ATLANTA – Georgia Secretary of State Brad Raffensperger is referring the cases of 1,634 people who tried to register to vote but could not be verified as U.S. citizens for investigation by state and local authorities.
The names of those would-be voters turned up last month in the first citizenship audit of voter rolls in Georgia history.
Raffensperger blamed voting rights groups for many of the attempts by non-citizens to register.
“Attempting to register to vote while knowing you do not possess the qualifications to vote is a felony in Georgia, a serious one,” he said at a news conference Monday. “Outside groups that attempt to help noncitizens register to vote will face consequences as well.”
Raffensperger backed a constitutional amendment state Senate President Pro Tempore Butch Miller, R-Gainesville, introduced at the beginning of this year’s legislative session to ban non-U.S. citizens from voting in Georgia.
On Monday, Raffensperger cited a poll showing 80% of Georgians support banning noncitizens from voting.
The Senate Ethics Committee approved Miller’s constitutional amendment, but it got no further in the legislature. Opponents argued state law already prohibits non-U.S. citizens from voting.
Raffensperger’s remarks on noncitizen voting came on the same day a lawsuit Fair Fight Action, a voting rights group founded by Democratic gubernatorial candidate Stacey Abrams, went to trial in federal court.
“Stacey Abrams and her allies are trying to get rid of Georgia’s citizenship check for voter registration, and I will fight her efforts to undermine the integrity of our elections all the way to the U.S. Supreme Court if I have to,” Raffensperger said.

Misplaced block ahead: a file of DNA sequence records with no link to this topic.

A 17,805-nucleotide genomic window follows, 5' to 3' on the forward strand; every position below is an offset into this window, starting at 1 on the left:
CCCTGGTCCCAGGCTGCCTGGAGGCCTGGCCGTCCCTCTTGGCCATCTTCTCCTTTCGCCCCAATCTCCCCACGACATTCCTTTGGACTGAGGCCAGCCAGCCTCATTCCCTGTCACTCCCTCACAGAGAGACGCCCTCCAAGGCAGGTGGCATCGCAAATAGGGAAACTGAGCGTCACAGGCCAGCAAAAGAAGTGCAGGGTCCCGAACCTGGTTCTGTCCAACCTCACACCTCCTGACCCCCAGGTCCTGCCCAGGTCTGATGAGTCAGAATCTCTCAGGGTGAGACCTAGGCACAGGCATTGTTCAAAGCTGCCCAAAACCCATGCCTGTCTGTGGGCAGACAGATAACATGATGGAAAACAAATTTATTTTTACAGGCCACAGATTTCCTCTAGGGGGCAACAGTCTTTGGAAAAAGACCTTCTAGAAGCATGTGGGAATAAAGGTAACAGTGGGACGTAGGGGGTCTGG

Cianti Stewart-Reid, executive director of Fair Fight Action, vowed the trial would bring to light the difficulties individual Georgia voters face trying to cast ballots.
“Since the start of this lawsuit, we have highlighted real voters and their challenges because we believe reporting their experiences to be one of the most effective ways of demonstrating the barriers in Georgia’s elections system,” she said. “We will continue to amplify the voices of voters at trial.”
Raffensperger said he’s referring the cases of the people whose names turned up in the audit to the State Election Board, the Georgia Bureau of Investigation and local district attorneys.
This story is available through a news partnership with Capitol Beat News Service, a project of the Georgia Press Educational Foundation.